In 1899, painter Auguste Renoir said to Julie Manet whose uncle would occasionally do Indian-ink wash drawing, “there is only... Read More
1899, painter Auguste Renoir said to Julie Manet whose uncle would
occasionally do Indian-ink wash drawing, “there is only black and white
in painting. We must give white its intensity by relying on the value of
what surrounds it and not by adding white. In a great painter’s works,
how beautiful and simple the whites are since he knows how to make room
for them”. With Dabancourt, that central role
conveys the full power of his indian-ink pieces and it works wonder! We
all live emotions but the artist feels them deeper. He is endowed with a
singular ability to feel that takes shape in his creative force. The
richer the feeling, the more inspiration he draws from it. Working on
his paintings, Dabancourt does so with feelings. He has to love what was
left to mature for a night, for days, for months.
operates or it doesn’t”, he says, “I must vibrate too from what my inks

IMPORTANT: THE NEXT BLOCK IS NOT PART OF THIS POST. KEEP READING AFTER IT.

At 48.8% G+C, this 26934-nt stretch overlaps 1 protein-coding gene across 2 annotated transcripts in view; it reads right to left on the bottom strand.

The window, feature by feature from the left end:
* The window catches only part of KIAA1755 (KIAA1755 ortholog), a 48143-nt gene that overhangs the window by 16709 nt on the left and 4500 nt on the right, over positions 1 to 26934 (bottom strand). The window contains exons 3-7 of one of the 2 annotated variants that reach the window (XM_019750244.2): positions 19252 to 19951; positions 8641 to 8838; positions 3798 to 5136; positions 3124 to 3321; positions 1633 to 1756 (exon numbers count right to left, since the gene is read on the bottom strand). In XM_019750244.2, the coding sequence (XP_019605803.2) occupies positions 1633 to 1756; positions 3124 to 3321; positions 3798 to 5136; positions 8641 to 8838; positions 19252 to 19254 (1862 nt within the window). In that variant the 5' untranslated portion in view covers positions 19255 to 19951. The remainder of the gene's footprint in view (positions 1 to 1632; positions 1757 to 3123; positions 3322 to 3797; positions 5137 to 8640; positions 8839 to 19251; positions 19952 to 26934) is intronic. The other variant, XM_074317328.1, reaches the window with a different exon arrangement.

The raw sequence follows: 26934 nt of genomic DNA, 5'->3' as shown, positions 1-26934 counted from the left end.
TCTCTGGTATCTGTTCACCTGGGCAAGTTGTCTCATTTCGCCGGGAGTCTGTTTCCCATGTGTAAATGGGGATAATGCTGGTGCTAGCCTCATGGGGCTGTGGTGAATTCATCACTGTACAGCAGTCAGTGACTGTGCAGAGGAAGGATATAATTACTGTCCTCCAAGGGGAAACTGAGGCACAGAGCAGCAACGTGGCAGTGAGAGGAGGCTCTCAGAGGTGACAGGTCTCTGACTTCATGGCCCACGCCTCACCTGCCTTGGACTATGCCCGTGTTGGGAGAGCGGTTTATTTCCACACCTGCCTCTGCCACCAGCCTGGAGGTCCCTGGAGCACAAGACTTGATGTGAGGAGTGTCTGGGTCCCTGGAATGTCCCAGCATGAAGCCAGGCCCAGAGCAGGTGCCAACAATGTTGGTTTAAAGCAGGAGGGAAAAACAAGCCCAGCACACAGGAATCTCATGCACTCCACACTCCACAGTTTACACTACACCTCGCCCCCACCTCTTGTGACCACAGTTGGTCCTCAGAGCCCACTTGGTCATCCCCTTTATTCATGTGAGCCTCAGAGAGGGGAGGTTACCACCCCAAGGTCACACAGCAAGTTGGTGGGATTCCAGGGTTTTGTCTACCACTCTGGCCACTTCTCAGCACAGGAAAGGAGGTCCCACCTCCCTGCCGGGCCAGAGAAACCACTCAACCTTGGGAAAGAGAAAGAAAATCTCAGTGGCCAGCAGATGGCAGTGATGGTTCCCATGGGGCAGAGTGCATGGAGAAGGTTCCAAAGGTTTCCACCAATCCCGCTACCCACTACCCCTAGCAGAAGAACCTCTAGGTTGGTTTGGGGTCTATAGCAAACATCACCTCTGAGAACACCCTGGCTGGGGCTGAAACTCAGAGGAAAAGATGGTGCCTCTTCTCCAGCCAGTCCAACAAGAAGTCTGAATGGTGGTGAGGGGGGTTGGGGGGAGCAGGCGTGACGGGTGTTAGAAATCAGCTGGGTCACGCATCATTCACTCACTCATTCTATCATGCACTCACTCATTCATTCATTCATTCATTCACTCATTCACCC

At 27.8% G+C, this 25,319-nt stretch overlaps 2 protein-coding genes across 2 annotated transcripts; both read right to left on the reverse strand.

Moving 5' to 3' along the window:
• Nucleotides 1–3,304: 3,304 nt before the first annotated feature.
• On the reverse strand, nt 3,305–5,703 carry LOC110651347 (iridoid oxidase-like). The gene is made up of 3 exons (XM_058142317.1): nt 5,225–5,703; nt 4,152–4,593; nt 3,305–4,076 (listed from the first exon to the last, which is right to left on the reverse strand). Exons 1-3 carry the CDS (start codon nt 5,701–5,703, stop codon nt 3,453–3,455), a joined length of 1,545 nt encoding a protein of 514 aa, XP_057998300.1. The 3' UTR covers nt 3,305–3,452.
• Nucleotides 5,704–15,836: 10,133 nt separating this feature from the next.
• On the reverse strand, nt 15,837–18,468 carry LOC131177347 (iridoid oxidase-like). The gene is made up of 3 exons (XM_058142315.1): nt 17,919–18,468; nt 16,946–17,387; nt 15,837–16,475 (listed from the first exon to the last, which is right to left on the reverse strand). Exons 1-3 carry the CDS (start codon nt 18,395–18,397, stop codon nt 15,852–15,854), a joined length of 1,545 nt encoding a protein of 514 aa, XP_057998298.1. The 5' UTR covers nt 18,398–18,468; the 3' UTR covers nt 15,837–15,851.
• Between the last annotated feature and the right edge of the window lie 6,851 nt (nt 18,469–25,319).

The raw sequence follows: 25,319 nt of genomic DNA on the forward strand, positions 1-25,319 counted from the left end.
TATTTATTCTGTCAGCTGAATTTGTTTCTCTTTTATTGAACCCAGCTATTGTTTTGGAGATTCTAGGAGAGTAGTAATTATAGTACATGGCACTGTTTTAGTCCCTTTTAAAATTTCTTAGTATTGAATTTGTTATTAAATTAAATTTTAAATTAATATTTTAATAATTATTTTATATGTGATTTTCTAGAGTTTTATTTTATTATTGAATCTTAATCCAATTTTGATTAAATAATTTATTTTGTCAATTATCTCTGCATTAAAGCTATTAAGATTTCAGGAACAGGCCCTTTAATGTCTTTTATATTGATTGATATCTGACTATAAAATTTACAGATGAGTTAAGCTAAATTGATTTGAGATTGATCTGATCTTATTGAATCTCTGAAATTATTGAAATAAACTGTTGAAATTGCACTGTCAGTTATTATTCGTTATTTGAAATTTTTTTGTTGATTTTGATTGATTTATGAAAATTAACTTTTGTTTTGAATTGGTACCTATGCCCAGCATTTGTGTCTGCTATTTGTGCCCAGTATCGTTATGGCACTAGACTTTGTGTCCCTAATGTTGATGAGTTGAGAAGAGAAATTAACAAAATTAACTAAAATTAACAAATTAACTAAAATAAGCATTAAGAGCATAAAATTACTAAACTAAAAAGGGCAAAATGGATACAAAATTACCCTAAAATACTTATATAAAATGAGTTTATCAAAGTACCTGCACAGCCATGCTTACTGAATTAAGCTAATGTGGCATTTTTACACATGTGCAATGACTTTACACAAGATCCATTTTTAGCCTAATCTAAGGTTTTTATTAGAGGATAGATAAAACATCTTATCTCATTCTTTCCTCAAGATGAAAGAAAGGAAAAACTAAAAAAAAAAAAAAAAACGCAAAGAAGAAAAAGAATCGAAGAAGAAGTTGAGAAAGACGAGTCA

reveal, from my stroke, from the light that springs right out from the
Black”. And it doesn’t always work…
To create means to admit defeat too
owing to one’s own critical judgement that won’t spare the creator’s
ego. You can tell the true artist from his or her sense of sacrifice.
He or she must be able to abdicate
in front of a painting that doesn’t come to life. The secret of the
beautiful piece lies in the painter’s uncompromising and demanding
challenge with himself or herself, like the writer who tears apart his
or her imperfect pages. Indian-ink work can’t tolerate mediocrity.
Paradoxically the light emanating from Black must anticipate the virgin
whiteness of a paper, without making any concessions, from which an
emotion freed by the contrast kept under control of two colours that
match for the better without the worst emerges.
Black and White are so much in harmony that their reciprocal
faithfulness is tantamount to ensured eternity that will outlive the
painter’s life, who remains delicately and sentimentally attached to the
Indian ink the way water is to its riverbed.
With Eric Dabancourt,
Black and White become a colour, the colour of a soul deeply moved and
which generously and poetically gives vent to its sensitiveness to the